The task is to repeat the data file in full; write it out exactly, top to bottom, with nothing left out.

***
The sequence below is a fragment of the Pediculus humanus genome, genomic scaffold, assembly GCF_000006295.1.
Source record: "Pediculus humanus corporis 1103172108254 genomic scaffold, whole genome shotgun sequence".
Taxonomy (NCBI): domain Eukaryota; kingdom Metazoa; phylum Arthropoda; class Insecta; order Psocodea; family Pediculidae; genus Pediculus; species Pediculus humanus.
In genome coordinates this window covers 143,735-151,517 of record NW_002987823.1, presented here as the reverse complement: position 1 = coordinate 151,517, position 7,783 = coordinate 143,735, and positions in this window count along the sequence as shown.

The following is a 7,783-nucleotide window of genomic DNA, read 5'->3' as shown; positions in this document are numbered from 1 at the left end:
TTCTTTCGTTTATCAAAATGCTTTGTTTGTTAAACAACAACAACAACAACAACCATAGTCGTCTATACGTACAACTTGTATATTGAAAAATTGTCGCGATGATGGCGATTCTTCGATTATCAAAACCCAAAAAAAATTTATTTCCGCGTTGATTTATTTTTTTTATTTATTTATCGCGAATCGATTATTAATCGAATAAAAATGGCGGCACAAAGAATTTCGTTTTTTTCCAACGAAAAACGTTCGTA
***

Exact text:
The sequence below is a fragment of the Pediculus humanus genome, genomic scaffold, assembly GCF_000006295.1.
Source record: "Pediculus humanus corporis 1103172108254 genomic scaffold, whole genome shotgun sequence".
Taxonomy (NCBI): domain Eukaryota; kingdom Metazoa; phylum Arthropoda; class Insecta; order Psocodea; family Pediculidae; genus Pediculus; species Pediculus humanus.
In genome coordinates this window covers 143,735-151,517 of record NW_002987823.1, presented here as the reverse complement: position 1 = coordinate 151,517, position 7,783 = coordinate 143,735, and positions in this window count along the sequence as shown.

The following is a 7,783-nucleotide window of genomic DNA, read 5'->3' as shown; positions in this document are numbered from 1 at the left end:
TTCTTTCGTTTATCAAAATGCTTTGTTTGTTAAACAACAACAACAACAACAACCATAGTCGTCTATACGTACAACTTGTATATTGAAAAATTGTCGCGATGATGGCGATTCTTCGATTATCAAAACCCAAAAAAAATTTATTTCCGCGTTGATTTATTTTTTTTATTTATTTATCGCGAATCGATTATTAATCGAATAAAAATGGCGGCACAAAGAATTTCGTTTTTTTCCAACGAAAAACGTTCGTA